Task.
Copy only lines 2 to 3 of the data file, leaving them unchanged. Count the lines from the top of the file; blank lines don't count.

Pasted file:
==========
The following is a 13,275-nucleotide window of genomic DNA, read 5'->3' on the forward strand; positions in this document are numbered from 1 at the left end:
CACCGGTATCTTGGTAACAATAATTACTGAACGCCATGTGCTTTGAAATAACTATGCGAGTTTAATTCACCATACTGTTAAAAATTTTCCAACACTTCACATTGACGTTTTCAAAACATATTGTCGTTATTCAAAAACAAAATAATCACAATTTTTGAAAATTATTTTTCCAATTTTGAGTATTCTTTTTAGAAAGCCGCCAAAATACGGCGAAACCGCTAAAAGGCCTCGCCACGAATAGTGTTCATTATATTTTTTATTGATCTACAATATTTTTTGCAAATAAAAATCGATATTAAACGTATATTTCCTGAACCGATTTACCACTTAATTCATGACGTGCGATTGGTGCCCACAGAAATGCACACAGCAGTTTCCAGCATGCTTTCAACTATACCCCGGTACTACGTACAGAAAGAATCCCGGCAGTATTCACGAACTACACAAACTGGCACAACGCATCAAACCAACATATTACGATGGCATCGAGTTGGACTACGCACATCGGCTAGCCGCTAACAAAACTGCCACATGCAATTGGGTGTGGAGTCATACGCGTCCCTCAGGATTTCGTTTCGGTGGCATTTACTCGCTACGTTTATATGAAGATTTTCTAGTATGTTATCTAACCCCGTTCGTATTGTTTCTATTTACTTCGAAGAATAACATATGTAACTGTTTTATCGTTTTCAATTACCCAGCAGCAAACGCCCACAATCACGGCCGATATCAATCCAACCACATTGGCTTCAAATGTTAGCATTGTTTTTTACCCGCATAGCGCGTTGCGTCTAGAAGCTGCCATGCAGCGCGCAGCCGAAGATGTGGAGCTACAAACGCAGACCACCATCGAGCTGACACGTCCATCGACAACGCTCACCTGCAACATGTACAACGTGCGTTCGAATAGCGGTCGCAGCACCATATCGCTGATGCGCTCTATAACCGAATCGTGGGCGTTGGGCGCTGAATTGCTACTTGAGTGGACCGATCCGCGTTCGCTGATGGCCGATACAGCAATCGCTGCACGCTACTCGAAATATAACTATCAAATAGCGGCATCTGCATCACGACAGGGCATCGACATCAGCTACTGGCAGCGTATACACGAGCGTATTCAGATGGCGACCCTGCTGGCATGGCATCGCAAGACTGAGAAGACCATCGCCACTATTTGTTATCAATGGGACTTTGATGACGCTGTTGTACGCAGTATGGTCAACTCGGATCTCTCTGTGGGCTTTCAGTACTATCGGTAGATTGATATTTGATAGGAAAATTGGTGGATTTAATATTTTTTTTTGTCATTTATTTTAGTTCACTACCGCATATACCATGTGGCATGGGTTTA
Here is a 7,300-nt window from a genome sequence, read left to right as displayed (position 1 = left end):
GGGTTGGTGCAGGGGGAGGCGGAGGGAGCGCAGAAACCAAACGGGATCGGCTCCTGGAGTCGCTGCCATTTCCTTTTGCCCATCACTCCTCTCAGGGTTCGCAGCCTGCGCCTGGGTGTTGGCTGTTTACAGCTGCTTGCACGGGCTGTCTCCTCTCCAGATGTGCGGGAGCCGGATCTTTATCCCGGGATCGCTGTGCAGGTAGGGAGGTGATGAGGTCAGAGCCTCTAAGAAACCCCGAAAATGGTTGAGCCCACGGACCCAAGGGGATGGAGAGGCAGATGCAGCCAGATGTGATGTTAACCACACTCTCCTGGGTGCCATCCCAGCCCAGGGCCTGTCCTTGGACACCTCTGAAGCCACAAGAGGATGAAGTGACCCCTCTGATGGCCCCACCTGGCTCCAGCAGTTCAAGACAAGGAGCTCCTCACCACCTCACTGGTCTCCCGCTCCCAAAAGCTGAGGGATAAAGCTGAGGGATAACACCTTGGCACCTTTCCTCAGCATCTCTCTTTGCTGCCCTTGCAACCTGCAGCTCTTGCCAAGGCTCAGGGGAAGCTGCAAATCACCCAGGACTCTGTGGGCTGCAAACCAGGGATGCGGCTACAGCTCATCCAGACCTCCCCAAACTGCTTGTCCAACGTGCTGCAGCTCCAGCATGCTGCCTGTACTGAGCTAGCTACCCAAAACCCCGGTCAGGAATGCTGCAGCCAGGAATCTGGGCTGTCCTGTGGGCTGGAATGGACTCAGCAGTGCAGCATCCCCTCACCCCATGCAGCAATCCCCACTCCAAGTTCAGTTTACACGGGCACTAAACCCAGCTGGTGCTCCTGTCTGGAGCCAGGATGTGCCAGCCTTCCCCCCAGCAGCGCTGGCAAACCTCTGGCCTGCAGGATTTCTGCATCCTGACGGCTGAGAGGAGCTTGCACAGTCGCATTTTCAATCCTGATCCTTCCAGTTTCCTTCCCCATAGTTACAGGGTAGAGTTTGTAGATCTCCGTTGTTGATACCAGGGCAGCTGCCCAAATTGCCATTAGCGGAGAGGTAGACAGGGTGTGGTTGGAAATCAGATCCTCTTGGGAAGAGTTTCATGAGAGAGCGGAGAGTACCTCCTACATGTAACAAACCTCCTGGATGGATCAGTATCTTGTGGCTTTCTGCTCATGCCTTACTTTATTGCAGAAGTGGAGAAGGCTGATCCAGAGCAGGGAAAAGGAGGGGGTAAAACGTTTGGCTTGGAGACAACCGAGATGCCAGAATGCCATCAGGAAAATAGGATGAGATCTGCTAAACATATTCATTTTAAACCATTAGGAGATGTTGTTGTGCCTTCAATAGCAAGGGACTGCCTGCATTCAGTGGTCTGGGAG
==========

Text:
CACCGGTATCTTGGTAACAATAATTACTGAACGCCATGTGCTTTGAAATAACTATGCGAGTTTAATTCACCATACTGTTAAAAATTTTCCAACACTTCACATTGACGTTTTCAAAACATATTGTCGTTATTCAAAAACAAAATAATCACAATTTTTGAAAATTATTTTTCCAATTTTGAGTATTCTTTTTAGAAAGCCGCCAAAATACGGCGAAACCGCTAAAAGGCCTCGCCACGAATAGTGTTCATTATATTTTTTATTGATCTACAATATTTTTTGCAAATAAAAATCGATATTAAACGTATATTTCCTGAACCGATTTACCACTTAATTCATGACGTGCGATTGGTGCCCACAGAAATGCACACAGCAGTTTCCAGCATGCTTTCAACTATACCCCGGTACTACGTACAGAAAGAATCCCGGCAGTATTCACGAACTACACAAACTGGCACAACGCATCAAACCAACATATTACGATGGCATCGAGTTGGACTACGCACATCGGCTAGCCGCTAACAAAACTGCCACATGCAATTGGGTGTGGAGTCATACGCGTCCCTCAGGATTTCGTTTCGGTGGCATTTACTCGCTACGTTTATATGAAGATTTTCTAGTATGTTATCTAACCCCGTTCGTATTGTTTCTATTTACTTCGAAGAATAACATATGTAACTGTTTTATCGTTTTCAATTACCCAGCAGCAAACGCCCACAATCACGGCCGATATCAATCCAACCACATTGGCTTCAAATGTTAGCATTGTTTTTTACCCGCATAGCGCGTTGCGTCTAGAAGCTGCCATGCAGCGCGCAGCCGAAGATGTGGAGCTACAAACGCAGACCACCATCGAGCTGACACGTCCATCGACAACGCTCACCTGCAACATGTACAACGTGCGTTCGAATAGCGGTCGCAGCACCATATCGCTGATGCGCTCTATAACCGAATCGTGGGCGTTGGGCGCTGAATTGCTACTTGAGTGGACCGATCCGCGTTCGCTGATGGCCGATACAGCAATCGCTGCACGCTACTCGAAATATAACTATCAAATAGCGGCATCTGCATCACGACAGGGCATCGACATCAGCTACTGGCAGCGTATACACGAGCGTATTCAGATGGCGACCCTGCTGGCATGGCATCGCAAGACTGAGAAGACCATCGCCACTATTTGTTATCAATGGGACTTTGATGACGCTGTTGTACGCAGTATGGTCAACTCGGATCTCTCTGTGGGCTTTCAGTACTATCGGTAGATTGATATTTGATAGGAAAATTGGTGGATTTAATATTTTTTTTTGTCATTTATTTTAGTTCACTACCGCATATACCATGTGGCATGGGTTTA
Here is a 7,300-nt window from a genome sequence, read left to right as displayed (position 1 = left end):